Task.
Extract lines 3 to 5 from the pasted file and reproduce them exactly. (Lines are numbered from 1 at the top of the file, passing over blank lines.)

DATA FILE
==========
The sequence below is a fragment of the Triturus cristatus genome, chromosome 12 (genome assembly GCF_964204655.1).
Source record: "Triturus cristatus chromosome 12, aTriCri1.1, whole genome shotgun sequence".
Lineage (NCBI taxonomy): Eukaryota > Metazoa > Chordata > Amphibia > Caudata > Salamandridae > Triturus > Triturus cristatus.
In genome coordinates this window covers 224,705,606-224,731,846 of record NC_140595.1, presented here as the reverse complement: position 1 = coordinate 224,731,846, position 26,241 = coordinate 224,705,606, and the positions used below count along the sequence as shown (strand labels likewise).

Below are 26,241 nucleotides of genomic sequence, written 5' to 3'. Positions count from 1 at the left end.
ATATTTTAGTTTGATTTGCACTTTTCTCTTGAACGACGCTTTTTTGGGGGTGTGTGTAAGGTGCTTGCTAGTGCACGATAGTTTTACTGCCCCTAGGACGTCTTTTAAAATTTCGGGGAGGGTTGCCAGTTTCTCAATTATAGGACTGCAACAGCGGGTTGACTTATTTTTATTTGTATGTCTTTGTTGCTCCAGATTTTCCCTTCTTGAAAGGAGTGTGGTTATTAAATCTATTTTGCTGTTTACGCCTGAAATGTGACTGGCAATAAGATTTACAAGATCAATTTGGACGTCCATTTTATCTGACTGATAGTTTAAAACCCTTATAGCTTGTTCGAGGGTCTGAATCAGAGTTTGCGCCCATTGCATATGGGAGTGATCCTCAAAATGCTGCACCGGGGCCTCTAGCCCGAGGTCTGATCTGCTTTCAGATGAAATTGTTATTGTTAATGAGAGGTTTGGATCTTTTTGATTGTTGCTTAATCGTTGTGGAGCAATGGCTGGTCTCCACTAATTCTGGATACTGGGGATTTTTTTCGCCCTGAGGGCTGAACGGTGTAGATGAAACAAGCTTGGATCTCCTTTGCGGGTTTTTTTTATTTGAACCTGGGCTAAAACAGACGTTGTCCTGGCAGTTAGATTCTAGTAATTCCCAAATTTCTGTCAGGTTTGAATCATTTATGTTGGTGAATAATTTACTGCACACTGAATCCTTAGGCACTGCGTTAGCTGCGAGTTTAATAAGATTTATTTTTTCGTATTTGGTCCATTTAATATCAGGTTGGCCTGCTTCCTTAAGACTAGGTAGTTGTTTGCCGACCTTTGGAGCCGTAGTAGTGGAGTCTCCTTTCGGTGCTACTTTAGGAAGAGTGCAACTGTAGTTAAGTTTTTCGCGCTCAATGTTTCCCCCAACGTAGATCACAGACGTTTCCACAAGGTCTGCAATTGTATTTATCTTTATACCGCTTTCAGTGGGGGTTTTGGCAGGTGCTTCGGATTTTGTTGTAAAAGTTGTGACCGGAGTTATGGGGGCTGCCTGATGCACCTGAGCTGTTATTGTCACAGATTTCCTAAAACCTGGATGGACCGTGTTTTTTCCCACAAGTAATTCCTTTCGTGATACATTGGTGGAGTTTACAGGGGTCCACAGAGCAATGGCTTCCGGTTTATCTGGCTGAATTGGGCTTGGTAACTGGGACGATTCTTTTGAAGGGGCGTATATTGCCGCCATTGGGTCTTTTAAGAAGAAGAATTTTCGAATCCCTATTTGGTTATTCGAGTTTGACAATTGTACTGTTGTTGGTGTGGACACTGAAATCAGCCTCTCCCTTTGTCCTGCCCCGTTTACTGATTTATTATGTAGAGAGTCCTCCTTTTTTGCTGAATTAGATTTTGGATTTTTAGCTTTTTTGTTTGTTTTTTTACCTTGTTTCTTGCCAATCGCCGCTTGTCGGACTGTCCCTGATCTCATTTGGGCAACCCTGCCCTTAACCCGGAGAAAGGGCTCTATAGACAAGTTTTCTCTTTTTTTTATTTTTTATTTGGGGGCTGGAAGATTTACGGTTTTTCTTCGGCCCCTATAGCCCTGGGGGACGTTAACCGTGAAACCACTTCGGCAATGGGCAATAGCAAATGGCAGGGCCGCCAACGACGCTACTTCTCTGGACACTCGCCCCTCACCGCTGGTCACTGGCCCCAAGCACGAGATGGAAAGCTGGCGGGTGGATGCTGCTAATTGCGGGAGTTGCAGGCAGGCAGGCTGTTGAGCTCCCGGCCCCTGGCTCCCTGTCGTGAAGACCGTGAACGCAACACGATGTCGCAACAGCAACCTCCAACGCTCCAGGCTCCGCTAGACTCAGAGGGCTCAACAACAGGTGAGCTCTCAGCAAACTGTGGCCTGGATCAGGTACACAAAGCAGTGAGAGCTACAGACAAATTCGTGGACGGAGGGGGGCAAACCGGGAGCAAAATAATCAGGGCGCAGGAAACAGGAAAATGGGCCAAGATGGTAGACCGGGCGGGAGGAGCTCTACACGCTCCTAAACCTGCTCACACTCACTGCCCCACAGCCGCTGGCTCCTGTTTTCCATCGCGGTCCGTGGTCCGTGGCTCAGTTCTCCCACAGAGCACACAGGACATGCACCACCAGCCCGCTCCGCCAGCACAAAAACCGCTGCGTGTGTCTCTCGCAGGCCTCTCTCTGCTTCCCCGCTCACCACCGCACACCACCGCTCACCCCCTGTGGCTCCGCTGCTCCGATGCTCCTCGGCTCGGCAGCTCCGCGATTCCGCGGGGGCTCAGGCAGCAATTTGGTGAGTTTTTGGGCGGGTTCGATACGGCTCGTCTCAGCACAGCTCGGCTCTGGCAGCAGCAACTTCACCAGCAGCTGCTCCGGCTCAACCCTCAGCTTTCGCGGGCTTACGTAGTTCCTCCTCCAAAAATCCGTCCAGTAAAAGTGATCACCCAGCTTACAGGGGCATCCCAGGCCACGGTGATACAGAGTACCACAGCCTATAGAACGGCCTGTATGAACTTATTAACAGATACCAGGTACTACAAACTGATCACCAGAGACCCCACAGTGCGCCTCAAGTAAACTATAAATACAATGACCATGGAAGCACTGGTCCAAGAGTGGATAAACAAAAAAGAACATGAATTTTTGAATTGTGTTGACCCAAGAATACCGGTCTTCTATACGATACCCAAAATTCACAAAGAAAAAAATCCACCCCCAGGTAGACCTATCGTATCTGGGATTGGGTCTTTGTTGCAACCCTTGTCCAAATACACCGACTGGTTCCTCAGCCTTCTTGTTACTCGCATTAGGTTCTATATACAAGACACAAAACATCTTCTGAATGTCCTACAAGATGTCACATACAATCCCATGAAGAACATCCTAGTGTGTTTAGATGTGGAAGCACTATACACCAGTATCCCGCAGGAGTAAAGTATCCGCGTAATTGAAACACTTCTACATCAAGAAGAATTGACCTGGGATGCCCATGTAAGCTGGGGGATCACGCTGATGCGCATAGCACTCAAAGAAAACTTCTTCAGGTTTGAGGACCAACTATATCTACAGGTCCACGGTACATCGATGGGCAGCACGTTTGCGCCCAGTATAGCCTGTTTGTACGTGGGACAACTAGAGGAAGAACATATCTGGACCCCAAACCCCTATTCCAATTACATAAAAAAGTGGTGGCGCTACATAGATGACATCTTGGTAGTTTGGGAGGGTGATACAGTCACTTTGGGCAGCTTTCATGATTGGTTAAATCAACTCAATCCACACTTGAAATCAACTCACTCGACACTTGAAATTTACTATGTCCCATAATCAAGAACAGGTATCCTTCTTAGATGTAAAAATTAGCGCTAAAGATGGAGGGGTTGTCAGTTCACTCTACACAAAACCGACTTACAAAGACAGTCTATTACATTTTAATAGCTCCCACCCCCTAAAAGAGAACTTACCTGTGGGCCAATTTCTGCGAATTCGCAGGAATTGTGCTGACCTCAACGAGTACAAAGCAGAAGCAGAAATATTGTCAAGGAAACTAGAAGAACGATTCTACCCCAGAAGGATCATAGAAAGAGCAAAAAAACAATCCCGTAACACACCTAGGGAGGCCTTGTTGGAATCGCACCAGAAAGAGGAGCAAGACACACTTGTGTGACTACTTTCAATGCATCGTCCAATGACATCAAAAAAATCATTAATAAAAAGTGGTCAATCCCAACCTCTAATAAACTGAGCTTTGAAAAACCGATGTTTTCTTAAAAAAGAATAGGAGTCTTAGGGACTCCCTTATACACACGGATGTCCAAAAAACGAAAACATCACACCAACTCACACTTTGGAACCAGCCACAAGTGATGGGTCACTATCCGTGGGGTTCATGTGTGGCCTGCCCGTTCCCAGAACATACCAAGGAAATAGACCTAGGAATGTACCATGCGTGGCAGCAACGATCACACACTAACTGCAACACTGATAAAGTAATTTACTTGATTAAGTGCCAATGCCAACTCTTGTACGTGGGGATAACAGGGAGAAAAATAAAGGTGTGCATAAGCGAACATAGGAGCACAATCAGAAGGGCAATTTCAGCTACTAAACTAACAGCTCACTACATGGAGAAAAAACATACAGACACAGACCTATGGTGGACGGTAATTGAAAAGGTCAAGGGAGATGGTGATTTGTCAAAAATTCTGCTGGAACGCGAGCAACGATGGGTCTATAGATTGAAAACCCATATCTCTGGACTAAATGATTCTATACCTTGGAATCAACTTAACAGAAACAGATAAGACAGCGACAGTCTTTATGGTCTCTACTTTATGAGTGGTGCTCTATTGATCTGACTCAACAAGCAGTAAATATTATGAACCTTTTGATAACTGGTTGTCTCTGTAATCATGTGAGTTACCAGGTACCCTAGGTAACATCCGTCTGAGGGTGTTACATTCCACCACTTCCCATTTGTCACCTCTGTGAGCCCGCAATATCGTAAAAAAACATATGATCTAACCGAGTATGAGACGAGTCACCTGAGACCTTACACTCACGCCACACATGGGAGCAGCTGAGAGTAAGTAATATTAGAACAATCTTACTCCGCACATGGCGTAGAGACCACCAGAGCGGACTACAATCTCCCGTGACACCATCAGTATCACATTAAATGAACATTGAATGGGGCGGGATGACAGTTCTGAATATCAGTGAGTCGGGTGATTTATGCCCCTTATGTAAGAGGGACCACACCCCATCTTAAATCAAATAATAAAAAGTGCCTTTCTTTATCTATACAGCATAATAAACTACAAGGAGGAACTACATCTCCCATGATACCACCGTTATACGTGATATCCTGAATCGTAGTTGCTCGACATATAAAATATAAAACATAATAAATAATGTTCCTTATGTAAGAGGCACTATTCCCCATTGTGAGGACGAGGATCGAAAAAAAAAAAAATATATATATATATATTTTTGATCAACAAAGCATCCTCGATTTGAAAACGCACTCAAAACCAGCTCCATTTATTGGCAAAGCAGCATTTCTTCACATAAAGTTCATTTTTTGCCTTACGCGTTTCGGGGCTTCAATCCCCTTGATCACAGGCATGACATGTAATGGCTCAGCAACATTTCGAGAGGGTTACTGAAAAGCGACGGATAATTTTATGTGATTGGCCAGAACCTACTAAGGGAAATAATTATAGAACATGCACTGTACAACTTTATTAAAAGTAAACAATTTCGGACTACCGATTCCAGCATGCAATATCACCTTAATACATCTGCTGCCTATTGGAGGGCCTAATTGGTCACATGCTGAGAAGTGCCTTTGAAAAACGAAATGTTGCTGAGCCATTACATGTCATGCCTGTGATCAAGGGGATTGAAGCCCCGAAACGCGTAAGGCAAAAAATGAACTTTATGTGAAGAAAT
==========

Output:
Lineage (NCBI taxonomy): Eukaryota > Metazoa > Chordata > Amphibia > Caudata > Salamandridae > Triturus > Triturus cristatus.
In genome coordinates this window covers 224,705,606-224,731,846 of record NC_140595.1, presented here as the reverse complement: position 1 = coordinate 224,731,846, position 26,241 = coordinate 224,705,606, and the positions used below count along the sequence as shown (strand labels likewise).

Below are 26,241 nucleotides of genomic sequence, written 5' to 3'. Positions count from 1 at the left end.